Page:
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Ethnic Studies has joined the growing list of secondary fields available to students.
The Standing Committee on Ethnic Studies announced the creation of the new field yesterday, validating a years-long student-led campaign.
“This was basically 10, 20 years in the making,” said outgoing Undergraduate Council president Andrea R. Flores ’10, who called this the “happiest news of [her] UC presidency.”
The proposal first emerged last April as part of a key component of Flores’ agenda. It was finally approved Tuesday by a committee of 33 professors, lecturers, and deans.
“A lot of efforts of individual students...made this happen,” said Athena L.M. Lao ’12, one of the co-sponsors of the bill. “I’m very grateful that I could be part of it.”
The UC’s original proposal stated that “the growing diversity of our campus, coupled with incidents of racially motivated intolerance in recent years, is evidence that more resources that help students understand different perspectives and life experience are sorely needed.”
The proposal offered a clear definition of the field: “Ethnic Studies is an interdisciplinary field that examines how people of color in the United States have historically experienced social and political institutions and how, as growing populations, they will continue to encounter life in the United States.”
The proposal also cited the urgent need for this particularly field of study. “The growing diversity of our campus, coupled with incidents of racially motivated intolerance in recent years, is evidence that more resources that help students understand different perspectives and life experience are sorely needed,” the proposal stated.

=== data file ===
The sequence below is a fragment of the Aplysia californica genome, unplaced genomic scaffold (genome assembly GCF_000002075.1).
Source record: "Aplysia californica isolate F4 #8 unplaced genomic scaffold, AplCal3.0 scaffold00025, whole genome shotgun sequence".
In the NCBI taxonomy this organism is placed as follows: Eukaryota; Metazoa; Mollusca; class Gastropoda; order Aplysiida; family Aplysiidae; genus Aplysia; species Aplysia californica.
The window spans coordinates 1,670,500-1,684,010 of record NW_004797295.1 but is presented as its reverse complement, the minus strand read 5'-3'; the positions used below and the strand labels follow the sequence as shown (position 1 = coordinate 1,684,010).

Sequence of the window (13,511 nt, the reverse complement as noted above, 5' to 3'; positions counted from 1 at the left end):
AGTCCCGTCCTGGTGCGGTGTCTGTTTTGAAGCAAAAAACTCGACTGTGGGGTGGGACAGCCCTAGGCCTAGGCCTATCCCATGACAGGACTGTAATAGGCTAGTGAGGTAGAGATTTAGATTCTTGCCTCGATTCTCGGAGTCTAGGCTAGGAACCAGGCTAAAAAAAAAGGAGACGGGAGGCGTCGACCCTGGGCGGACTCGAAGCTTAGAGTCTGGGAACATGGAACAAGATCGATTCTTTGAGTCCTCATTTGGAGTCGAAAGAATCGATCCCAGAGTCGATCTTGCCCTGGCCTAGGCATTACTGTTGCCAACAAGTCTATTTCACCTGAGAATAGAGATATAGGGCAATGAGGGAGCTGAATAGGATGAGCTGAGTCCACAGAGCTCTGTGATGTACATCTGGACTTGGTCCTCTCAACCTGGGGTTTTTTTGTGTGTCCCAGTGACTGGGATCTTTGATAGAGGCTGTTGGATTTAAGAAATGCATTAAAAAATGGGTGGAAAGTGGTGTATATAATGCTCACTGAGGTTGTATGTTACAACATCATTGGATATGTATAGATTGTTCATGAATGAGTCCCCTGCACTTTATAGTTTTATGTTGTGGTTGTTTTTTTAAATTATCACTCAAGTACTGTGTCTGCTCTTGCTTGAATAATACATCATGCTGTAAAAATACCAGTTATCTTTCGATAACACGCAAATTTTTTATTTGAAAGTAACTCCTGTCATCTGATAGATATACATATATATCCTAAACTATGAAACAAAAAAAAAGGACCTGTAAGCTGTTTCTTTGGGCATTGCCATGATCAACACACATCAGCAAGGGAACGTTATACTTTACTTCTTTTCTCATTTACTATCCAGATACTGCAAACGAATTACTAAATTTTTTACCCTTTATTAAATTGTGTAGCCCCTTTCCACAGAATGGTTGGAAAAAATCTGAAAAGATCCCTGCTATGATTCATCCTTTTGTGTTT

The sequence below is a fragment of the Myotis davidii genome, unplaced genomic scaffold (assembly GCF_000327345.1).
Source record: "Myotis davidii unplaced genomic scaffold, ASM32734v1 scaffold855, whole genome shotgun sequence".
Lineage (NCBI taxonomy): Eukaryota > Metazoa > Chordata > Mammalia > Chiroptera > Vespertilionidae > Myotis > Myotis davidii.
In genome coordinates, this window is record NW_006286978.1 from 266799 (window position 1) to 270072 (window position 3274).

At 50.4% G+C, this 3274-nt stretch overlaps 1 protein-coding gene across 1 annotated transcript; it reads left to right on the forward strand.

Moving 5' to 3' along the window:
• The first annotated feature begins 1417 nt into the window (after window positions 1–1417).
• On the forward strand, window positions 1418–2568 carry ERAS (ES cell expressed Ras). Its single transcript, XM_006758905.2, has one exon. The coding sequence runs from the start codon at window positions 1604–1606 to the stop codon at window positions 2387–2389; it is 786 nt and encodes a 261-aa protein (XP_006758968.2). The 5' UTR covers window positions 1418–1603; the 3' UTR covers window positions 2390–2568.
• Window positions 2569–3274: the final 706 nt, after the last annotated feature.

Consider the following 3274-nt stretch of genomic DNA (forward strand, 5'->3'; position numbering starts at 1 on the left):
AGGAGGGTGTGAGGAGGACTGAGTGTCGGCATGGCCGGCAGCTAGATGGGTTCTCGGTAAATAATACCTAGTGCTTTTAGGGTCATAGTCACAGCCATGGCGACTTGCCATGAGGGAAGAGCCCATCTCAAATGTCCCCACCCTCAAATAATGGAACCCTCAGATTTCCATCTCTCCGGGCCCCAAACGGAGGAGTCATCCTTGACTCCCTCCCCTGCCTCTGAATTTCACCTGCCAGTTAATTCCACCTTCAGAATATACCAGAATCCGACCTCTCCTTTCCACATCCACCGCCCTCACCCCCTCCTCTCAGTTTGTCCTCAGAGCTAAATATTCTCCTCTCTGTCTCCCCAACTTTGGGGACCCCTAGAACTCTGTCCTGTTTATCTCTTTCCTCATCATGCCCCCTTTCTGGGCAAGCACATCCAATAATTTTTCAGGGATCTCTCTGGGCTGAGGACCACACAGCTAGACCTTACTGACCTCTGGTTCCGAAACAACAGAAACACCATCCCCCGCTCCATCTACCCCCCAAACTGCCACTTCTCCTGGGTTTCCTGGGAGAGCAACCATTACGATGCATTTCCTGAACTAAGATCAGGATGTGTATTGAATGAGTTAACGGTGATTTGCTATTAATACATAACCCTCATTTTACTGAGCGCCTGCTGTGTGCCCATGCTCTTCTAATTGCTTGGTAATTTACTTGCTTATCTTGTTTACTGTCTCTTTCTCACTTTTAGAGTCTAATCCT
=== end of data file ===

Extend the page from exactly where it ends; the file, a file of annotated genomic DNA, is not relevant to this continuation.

A number of General Education courses would count towards the secondary field. Many departmental courses—including government, sociology, and music—would also count.
Lecturer on History Denise Khor, a member of the Standing Committee on Ethnic Studies, said the new field will allow students “to ask questions that might not get asked in a particular discipline.”
Sometimes traditional “disciplinary boundaries can be more prohibitive than productive,” Khor added.
The establishment of Ethnic Studies as a secondary field is the culmination of much struggle and heated debate between concerned student groups including the Asian American Association and Native Americans at Harvard College and the administration.
In the midst of the recession, the new field represents an attempt by Harvard “to do, within the financial constraints, whatever we can to create more of an intellectual vibrancy,” said Professor of English Literature and of African and African American Studies Werner Sollors, who is also the chair of the Standing Committee on Ethnic Studies.
Flores, who hopes to graduate this year with a secondary field in Ethnic Studies, said she hopes the news is a precursor to further recognition for the field.
“We want a concentration,” Flores said, “but looking at what was feasible given the budgetary situation we are in, it seemed that secondary field was a good first step.”
—Elyssa A.L. Spitzer ’12 contributed to the reporting of this story.
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